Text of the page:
My Three Least Favorite

Evil Clowns: My wife and I were watching the new season of American Horror Story, and sure enough, right there in the first episode, appeared the malevolent Twisty the Clown.  Needless to say that after Pennywise and John Wayne Gacy, Twisty adds nothing new to the mix aside from a stupid name and lack of dialogue.  I’ve never been much of a coulrophobe, but the horror of clowns lies in the perversion of something intended to be amusing and innocent.  Now, anytime a clown appears, we assume it’s psychopathic until informed otherwise.  The element of surprise is gone.  And besides, they’ve been featured on American Horror Story.  If you’ve seen something on American Horror Story, it’s such a cliché that even people who know nothing about horror are familiar with it.  Send out the clowns.

Killbillies: Suppose you want to tell a story about rich white people threatened by black cannibals, but you don’t want people to think you’re a racist douchebag.  What’s a hack to do?  Fall back on hillbillies!  They’re Scots-Irish, so you don’t have to feel any more awkward than normal when hanging out with your token black friend!  And sure, it was done in Deliverance and Wrong Turn, but it’s not like people have been telling stories about savage hicks for that long.  Oh sure, you could count Sawney Bean, patriarch of a legendary clan of sixteenth-century, backwoods, Scottish cannibals, but that was different.  They weren’t ‘Murrican.

Pro-tip: most human groups that practiced cannibalism in a non-survival context did so ritually, not for nutrition. Anthropologically, cannibalism has more to do with subsuming a human spirit than enjoying choice cuts of long pig.[4]  If you can’t see how this is a much more potent horror set-up than a bunch of inbreds hankering after man-meat, you should consider a different genre.  Maybe porn.

Aliens: I’m actually a sucker for a really well-designed, creepy alien—the more incomprehensible and menacing the better.  What I hate is our latter-day “mythology” of abductions, anal probes, and government hangars.  For one thing, almost every reported “extraterrestrial” is painfully mundane: Greys, reptilian humanoids, Hopkinsville goblins, Nordic “Space Brothers”. . . .Why is it that evolutionary processes totally separate from ours produces anime fetuses, lizard men, low-level D&D encounters, and Norwegians?  Why do we assume aliens would be humanoid?  Why do we think they would be able to communicate with us in any meaningful way, let alone secretly collaborate with our government or build pyramids for us?  This is low-rent, imagination-free conceptual bullshit, the Information Age equivalent of the elves, orcs, and dragons.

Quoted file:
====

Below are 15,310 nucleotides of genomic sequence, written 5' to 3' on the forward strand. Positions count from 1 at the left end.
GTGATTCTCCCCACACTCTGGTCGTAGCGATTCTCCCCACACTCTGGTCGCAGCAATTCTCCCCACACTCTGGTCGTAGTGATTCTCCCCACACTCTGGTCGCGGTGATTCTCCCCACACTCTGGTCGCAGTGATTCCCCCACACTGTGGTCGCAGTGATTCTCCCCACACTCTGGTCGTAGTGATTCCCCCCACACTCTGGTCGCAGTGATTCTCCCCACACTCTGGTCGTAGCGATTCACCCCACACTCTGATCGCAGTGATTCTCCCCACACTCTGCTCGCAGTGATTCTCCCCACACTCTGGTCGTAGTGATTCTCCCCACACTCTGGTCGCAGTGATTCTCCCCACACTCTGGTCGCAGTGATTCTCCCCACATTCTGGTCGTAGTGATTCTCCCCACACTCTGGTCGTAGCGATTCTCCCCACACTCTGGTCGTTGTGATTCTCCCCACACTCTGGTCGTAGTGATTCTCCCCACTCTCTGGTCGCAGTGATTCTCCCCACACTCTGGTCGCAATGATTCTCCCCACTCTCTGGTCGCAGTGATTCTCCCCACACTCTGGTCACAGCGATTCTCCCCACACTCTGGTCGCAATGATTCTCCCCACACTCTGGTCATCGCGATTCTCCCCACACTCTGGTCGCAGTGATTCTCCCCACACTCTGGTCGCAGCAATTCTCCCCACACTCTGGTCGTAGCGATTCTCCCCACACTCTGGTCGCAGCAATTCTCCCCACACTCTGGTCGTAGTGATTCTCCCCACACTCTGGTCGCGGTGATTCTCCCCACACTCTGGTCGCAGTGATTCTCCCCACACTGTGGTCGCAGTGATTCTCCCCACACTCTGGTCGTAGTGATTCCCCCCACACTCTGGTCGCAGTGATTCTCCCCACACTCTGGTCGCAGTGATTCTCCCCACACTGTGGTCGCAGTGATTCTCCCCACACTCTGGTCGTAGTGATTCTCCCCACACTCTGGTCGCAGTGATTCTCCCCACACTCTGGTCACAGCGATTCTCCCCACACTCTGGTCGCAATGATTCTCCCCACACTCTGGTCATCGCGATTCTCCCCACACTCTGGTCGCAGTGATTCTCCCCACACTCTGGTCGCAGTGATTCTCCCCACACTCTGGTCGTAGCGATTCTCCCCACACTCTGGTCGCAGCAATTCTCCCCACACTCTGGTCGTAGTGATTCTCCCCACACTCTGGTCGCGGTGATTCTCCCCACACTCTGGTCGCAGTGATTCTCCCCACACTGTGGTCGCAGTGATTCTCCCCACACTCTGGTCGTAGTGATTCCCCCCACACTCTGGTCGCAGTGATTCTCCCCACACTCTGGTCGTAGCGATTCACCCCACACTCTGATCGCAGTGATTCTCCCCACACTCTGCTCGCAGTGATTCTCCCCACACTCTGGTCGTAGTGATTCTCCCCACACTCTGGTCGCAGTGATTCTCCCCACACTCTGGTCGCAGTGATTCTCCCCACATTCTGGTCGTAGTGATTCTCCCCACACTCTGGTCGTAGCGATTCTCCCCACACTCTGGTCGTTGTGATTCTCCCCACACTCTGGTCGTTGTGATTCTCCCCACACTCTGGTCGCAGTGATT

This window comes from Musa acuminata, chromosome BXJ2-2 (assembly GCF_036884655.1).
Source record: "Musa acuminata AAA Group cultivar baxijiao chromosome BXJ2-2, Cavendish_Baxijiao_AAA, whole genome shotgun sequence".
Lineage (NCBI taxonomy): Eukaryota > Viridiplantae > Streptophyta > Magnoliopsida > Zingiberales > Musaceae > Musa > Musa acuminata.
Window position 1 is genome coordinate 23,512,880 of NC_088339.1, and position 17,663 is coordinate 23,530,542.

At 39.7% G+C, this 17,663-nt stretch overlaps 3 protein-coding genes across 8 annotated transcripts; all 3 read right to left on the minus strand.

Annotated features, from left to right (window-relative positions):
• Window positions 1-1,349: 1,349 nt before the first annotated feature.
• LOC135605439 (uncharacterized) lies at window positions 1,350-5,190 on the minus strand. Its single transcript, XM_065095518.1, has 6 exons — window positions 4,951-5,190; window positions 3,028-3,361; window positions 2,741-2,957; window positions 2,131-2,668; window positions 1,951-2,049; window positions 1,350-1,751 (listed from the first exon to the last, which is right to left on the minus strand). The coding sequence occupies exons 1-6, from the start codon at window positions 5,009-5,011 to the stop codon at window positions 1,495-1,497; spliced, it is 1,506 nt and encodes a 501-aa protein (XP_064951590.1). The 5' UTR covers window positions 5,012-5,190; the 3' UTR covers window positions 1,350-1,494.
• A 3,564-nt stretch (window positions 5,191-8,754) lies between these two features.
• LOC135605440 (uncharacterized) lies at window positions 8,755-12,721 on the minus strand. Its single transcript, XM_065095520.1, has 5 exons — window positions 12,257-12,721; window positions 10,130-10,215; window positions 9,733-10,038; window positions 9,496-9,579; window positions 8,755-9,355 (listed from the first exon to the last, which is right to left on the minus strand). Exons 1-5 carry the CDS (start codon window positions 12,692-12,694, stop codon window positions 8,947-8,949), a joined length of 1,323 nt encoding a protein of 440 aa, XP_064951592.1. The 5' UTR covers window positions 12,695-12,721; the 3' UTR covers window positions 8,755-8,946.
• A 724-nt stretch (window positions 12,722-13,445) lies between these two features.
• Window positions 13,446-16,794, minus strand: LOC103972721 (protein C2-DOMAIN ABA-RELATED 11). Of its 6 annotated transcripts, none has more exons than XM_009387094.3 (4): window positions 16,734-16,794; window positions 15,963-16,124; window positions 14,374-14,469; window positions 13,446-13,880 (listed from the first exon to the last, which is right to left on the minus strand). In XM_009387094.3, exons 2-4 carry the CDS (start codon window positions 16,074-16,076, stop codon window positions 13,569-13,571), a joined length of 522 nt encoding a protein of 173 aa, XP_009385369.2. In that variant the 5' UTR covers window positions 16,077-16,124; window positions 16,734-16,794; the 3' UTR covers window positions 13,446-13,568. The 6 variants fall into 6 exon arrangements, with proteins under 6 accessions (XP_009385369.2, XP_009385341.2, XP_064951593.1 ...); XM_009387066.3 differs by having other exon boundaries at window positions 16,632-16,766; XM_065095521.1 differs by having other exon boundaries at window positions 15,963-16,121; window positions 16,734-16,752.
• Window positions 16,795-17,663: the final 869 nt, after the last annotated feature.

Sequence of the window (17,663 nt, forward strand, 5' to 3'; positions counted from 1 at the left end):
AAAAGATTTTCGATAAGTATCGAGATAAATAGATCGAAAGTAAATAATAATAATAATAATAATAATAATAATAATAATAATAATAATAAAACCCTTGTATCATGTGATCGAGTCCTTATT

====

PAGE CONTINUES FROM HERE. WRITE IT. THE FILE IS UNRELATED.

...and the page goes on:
There we are—all debts paid. That means I won’t have to sit for six days and six nights in a crypt where only women have been buried, my feet in a bucket of pig’s blood and a sign that says, “Profligate Asshole” hanging around my neck to keep the debt-collection sparkle vampires away.  A very happy Halloween to you, Savage Readers.

[1] From here to the end of the paragraph, I’m just going to make up a bunch of weird bullshit.  Feel free to skip ahead if you’re not in the mood.

[2] No lyricist, Rab.

[3] This is according to Robert Ballard, the guy who discovered the Titanic.

[4] Though according to the Aztecs, the palm of the hand is the tastiest part.

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About the author

Hunter C. Eden's work has appeared in Weird Tales, City Slab, and Doctor Fantastique's Show of Wonders. He lives in Denver, Colorado with his demanding asshole of a cat and is currently working on a comic book about Aztec gangsters and Vikings with machine guns.